The Department of Justice’s Project Civic Access efforts are resulting in increased accessibility of its websites. Also, its ADA.gov website serves as an information resource with other valuable material to assist with compliance.
GSA’s Office of Government-wide Policy (OGP) continues to be the Government’s principal advocate and coordinator for Section 508 information, tools, and direct assistance. It accomplishes this by:
Continuing to host, maintain, and improve Section 508.gov, a comprehensive resource for understanding and implementing the requirements of Section 508. Over 300,000 people per quarter visit the site.
Providing Section 508 training through the “508 Universe,” a dedicated on-line educational portal providing free training on design of web sites, how to acquire accessible electronic and information technologies, and other topics.
Providing support to the Section 508 Executive Steering Committee and its working group, focusing on government-wide implementation issues.
Developing, over the last two years, the Buy Accessible Wizard. This tool assists purchasers of Electronic and Information Technology in 508 compliance.
GSA will implement planned functionality improvements, including: solicitation language support, usability improvements, and management reports.
The Access Board is revising and updating its Telecommunications Act Accessibility Guidelines and Electronic and Information Technology Accessibility Standards through the creation of a Federal Advisory Committee, which began meeting in September 2006.
The Department of Health and Human Services, through the Office on Disability, will:
Facilitate Section 508 compliance in web design, acquisitions, and enterprise architecture by performing a baseline assessment of web content for compliance with applicable accessibility requirements.
Fully document electronic and information technology acquisitions regarding Section 508 compliance.
The Department of Justice will work closely with the White House Office of Management and Budget (OMB) and GSA to develop a set of survey questions to be used for the next survey of all federal agencies regarding compliance with Section 508.
Creating a Robust Assistive Technology Industry Domestically and Abroad
The Administration has worked diligently to promote opportunities for American companies to expand their reach in this industry both domestically and abroad, linking providers of state-of-the-art assistive technology to individuals with disabilities who need the technology.
The Department of Commerce has assisted the European Commission on Innovation in understanding the complexities of e-accessibility, resulting in ongoing efforts in other parts of the world to increase electronic access for people with disabilities.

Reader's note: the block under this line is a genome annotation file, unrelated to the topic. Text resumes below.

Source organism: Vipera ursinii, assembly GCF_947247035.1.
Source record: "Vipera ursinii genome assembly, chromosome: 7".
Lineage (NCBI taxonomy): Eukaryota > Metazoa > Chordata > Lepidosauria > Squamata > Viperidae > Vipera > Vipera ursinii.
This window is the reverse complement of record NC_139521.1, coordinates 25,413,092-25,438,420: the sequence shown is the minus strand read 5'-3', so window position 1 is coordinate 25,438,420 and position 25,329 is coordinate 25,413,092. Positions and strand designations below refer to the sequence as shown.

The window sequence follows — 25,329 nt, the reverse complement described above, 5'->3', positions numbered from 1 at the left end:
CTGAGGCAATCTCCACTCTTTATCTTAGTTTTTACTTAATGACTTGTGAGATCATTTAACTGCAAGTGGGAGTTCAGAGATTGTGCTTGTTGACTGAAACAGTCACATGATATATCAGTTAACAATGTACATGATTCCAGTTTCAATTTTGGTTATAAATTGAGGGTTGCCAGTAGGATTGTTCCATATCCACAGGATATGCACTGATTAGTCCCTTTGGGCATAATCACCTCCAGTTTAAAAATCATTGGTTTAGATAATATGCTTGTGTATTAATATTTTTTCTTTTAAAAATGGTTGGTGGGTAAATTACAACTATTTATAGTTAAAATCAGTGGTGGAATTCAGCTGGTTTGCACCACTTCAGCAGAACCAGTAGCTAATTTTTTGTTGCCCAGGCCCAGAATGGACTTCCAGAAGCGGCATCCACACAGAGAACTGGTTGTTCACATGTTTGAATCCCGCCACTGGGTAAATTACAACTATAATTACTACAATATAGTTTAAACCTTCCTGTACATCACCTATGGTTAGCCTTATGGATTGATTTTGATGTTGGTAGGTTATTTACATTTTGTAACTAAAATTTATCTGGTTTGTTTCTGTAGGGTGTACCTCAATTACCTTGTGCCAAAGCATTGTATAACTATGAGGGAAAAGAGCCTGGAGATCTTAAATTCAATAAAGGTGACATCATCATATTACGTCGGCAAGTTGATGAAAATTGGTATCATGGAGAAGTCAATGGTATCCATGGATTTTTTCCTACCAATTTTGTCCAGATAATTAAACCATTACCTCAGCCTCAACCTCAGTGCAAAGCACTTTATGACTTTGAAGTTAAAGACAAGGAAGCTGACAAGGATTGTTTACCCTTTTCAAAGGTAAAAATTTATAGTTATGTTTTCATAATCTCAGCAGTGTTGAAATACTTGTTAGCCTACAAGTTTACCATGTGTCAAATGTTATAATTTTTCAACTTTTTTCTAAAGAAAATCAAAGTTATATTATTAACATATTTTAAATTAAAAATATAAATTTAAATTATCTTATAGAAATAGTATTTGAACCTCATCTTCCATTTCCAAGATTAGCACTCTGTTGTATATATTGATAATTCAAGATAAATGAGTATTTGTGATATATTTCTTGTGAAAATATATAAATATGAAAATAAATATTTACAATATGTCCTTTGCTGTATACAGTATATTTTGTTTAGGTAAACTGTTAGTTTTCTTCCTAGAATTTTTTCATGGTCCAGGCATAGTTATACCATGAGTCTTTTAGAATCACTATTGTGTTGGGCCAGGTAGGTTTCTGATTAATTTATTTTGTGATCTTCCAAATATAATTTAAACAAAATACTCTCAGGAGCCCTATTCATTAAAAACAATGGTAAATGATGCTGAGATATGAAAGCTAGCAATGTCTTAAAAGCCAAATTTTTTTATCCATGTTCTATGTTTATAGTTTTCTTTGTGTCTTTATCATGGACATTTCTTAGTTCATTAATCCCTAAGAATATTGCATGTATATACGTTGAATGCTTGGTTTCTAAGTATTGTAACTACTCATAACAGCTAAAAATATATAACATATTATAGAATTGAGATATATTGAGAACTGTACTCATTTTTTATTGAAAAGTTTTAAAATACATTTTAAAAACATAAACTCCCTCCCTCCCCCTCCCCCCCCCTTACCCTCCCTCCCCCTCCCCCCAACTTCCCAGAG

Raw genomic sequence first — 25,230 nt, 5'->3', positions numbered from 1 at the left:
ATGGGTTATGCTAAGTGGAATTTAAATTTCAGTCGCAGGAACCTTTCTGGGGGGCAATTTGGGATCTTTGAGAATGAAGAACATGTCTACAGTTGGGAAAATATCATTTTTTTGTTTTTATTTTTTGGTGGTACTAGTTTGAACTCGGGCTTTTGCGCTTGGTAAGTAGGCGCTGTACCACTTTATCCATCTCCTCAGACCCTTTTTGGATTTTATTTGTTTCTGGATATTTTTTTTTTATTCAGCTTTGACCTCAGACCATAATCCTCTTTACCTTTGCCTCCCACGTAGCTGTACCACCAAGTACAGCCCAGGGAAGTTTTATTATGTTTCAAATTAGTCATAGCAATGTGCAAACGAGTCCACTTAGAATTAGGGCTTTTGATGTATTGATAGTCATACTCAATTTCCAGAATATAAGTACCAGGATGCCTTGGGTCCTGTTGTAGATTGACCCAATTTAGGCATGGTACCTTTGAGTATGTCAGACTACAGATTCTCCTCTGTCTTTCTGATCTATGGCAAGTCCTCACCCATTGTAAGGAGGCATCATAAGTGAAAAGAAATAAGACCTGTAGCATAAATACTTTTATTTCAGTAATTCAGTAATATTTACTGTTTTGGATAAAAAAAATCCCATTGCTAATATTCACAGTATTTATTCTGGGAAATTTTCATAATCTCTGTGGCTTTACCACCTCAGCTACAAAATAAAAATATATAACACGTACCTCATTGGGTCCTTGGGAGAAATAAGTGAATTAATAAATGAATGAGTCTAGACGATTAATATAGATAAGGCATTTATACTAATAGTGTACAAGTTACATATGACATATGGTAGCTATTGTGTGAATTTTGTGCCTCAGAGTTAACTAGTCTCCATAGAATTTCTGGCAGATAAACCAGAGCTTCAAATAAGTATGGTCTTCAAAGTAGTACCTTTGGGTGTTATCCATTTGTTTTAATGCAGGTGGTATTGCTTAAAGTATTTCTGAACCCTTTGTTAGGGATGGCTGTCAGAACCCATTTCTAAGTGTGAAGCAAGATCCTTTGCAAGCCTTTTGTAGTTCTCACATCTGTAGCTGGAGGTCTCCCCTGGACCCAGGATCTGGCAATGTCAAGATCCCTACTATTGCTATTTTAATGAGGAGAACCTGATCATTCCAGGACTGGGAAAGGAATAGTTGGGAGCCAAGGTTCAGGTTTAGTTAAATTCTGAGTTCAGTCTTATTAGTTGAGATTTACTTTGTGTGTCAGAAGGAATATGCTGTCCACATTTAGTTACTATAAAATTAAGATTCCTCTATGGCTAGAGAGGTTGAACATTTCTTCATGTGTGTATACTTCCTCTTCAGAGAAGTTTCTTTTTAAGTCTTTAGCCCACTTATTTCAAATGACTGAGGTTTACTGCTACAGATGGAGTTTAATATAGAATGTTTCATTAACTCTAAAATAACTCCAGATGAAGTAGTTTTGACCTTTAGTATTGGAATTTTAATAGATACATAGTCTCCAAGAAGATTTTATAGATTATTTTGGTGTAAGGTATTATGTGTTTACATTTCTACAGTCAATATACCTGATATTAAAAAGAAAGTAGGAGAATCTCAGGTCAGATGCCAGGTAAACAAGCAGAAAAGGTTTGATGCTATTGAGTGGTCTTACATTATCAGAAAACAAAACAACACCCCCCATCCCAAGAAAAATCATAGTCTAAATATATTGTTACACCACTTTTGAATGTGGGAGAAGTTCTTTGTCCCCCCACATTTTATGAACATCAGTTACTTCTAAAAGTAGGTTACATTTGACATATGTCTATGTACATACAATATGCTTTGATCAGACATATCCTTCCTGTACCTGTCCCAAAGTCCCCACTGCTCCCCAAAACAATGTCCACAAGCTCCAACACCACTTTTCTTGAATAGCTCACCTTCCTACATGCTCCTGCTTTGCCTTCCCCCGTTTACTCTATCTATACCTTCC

The Department of Commerce encourages the development of assistive technology patents, resulting in greater direct involvement by small businesses and inventors.
The National Institute of Science and Technology (NIST) of the Department of Commerce has collaborated with the Veterans Administration (VA) on a number of advanced mobility, sensory, and other technologies, and is developing advanced robotic training and lifesaving devices.
During the coming months, the International Trade Administration of the Commerce Department will acquaint the Commercial Service’s domestic and international offices with the assistive technology industry.
Agencies from across the federal government have either maintained or expanded their activities under the New Freedom Initiative, and many other efforts are the direct result of following the President’s lead. The following is some of the work that has been done since 2004.
The GSA Center for Information Technology Accommodation will continue to provide a monthly Assistive Technology Day event to demonstrate the latest assistive technology available.
The Department of Defense Computer/Electronic Accommodations Program provides technology-related job accommodations to federal government employees filling a total of more than 52,000 requests from military and civilian personnel since its inception. CAP has also:
Provided online job accommodation information and assessments to millions.
Conducted regional training sessions for managers and employees in the use of assistive technology and the benefits of the CAP program.
Increased accessibility to the Military Health System and reemployment assistance.
Continued to implement its Telework Initiative to expand options of federal employees to work at home or at other offsite locations.
Enhanced options to enable federal employees to return to work after on-the-job injuries.
The National Council on Disability (NCD) published a report entitled “Over the Horizon: Potential Impact of Emerging Trends in Information and Communication Technology on Disability Policy and Practice.”
The Department of Defense will continue to improve and expand its initiatives under the Computer/Electronic Accommodations Program (CAP).
The Treasury Department will remain strong in meeting the technology needs of its employees with disabilities and will continue to identify new and innovative ways to be of optimum support to these individuals.
The Department of Transportation will continue to expand the use of video relay services from Headquarters to field offices where deaf or hard-of-hearing people are employed.
To assist both employers and employees interested in learning more about assistive technology, the Department of Labor’s Office of Disability Employment Policy will develop materials on the availability of assistive technology in the workplace, including employer-targeted information on technology-related loans and tax credits.